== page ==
How to cite this article: Monaghan SA, Surti U, Doty K, Craig FE. Altered neutrophil maturation patterns that limit identification of myelodysplastic syndromes. Cytometry Part B 2012; 82B: 217–228.
Altered neutrophil maturation patterns that limit identification of myelodysplastic syndromes†
Article first published online: 19 MAR 2012
Copyright © 2012 International Clinical Cytometry Society
Cytometry Part B: Clinical Cytometry
Volume 82B, Issue 4, pages 217–228, July 2012
How to Cite
Monaghan, S. A., Surti, U., Doty, K. and Craig, F. E. (2012), Altered neutrophil maturation patterns that limit identification of myelodysplastic syndromes. Cytometry, 82B: 217–228. doi: 10.1002/cyto.b.21016
- Issue published online: 21 JUN 2012
- Article first published online: 19 MAR 2012
- Manuscript Accepted: 7 FEB 2012
- Manuscript Revised: 1 FEB 2012
- Manuscript Received: 23 NOV 2011
- flow cytometry;
- myelodysplastic syndromes;
- bone marrow
Altered neutrophil maturation patterns have been reported useful for identification of myelodysplastic syndromes (MDS).
Neutrophil maturation patterns based on CD11b, CD13, and CD16 were visually and numerically evaluated in 19 control, 23 MDS, 37 nondiagnostic for MDS (NDM) specimens, and 19 also processed 1 and 2 days subsequently.
In contrast to maturation patterns illustrated previously by others as “normal,” 84% of controls displayed diminished acquisition of CD16, imparting a contracted appearance. Such divergence from published “normal” patterns was usually mild-moderate, considered nonspecific, and associated with delayed processing: longer intervals between collection and processing (median 20.5 vs. 5.2 h), and following 1 and 2 days delay. Findings restricted to nonspecific contraction were found in 56% MDS and 78% NDM specimens. Evaluation for aberrant patterns was still performed with mild-moderate contraction present, but concern for over interpretation led to use of an equivocal-aberrant category. Nine cases had aberrant or equivocal-aberrant patterns (seven MDS, two NDM) with distinct visual alterations that differed from nonspecific contraction and had numerical evidence for a left shift: myeloblasts increased (67%) and least mature neutrophils (CD11b-/low, CD16-/low) increased (78%). Although evidence for a left shift was associated with MDS, it was also seen in NDM specimens with a synchronous left shift.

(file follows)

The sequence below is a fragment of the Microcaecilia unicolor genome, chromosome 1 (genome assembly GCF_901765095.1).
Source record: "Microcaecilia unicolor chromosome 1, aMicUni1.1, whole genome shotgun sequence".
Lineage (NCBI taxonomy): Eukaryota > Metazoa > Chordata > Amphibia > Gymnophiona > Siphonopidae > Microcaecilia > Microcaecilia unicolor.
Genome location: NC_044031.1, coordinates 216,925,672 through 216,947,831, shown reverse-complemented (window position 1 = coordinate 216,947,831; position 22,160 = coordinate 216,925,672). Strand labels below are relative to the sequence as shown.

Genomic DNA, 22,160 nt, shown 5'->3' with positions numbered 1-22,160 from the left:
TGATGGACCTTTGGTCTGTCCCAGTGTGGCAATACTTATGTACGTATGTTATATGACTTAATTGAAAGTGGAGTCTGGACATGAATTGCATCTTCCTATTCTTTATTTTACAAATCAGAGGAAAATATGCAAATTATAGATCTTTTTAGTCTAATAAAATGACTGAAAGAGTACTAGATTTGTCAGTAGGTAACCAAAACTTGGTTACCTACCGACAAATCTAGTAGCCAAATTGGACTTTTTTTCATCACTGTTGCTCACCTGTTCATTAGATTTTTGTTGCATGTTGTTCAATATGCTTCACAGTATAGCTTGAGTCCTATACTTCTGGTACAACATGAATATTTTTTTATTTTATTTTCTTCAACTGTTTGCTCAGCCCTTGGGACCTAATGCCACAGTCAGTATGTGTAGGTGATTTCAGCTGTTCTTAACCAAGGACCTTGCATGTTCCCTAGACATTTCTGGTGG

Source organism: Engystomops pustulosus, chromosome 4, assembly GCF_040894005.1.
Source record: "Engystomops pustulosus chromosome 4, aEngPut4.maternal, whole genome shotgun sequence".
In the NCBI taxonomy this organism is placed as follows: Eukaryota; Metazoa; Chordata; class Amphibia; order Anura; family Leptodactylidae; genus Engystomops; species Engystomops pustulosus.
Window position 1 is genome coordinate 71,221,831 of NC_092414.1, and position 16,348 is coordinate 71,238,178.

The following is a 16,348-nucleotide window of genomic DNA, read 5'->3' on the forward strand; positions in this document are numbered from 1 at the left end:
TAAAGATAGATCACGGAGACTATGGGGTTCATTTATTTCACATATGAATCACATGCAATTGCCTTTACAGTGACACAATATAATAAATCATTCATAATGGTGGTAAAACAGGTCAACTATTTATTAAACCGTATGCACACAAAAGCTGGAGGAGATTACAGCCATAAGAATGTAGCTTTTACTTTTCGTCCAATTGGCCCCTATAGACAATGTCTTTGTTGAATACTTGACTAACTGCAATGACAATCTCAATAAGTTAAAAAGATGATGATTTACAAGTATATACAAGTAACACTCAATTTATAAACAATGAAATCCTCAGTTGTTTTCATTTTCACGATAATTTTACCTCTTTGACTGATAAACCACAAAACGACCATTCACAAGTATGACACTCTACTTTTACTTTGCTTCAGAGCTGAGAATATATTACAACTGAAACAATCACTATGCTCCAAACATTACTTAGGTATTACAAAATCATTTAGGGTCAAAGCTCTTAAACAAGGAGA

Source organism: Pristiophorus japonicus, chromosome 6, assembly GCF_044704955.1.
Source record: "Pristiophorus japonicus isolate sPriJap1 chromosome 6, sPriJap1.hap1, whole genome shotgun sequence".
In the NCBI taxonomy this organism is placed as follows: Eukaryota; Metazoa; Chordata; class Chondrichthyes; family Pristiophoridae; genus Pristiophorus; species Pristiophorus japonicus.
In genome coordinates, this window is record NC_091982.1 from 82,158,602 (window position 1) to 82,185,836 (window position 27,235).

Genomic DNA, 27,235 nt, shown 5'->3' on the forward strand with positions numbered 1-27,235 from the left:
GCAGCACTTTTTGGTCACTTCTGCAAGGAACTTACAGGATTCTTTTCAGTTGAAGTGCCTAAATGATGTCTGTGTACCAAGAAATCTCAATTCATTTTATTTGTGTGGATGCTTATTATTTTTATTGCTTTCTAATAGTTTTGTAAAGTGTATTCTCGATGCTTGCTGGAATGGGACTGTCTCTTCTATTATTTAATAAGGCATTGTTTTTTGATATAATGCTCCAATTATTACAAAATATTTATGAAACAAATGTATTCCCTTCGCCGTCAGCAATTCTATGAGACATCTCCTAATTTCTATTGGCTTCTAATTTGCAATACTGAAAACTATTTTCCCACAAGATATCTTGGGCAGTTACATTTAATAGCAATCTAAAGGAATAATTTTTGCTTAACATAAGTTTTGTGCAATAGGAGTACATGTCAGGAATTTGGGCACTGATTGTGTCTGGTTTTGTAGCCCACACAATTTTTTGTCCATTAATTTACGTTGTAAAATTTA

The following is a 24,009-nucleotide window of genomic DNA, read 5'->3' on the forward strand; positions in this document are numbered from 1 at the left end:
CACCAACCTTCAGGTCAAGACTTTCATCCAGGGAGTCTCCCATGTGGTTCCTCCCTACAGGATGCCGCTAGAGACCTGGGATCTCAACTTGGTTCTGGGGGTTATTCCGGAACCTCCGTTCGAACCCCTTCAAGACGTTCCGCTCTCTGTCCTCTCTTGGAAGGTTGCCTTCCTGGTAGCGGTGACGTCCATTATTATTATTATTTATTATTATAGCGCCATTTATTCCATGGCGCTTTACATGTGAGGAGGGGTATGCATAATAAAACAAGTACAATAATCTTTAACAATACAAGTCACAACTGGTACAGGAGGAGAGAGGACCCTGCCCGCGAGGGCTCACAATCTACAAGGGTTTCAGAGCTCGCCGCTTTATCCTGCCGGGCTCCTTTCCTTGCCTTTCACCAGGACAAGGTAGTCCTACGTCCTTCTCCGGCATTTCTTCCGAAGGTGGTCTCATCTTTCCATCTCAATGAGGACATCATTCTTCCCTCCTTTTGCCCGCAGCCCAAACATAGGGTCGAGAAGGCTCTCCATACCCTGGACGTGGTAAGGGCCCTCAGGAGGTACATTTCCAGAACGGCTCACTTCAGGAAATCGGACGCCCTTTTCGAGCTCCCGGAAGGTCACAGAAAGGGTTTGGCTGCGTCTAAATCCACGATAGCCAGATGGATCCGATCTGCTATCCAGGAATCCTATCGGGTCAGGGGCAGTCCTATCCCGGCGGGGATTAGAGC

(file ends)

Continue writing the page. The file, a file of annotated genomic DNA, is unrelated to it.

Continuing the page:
Neutrophil maturation patterns that diverge from previously illustrated “normal” patterns, not specific for MDS, may be common in some settings. Laboratories seeking to implement FC evaluation for MDS must determine which findings have sufficient specificity for MDS within their own practice and patient population. © 2012 International Clinical Cytometry Society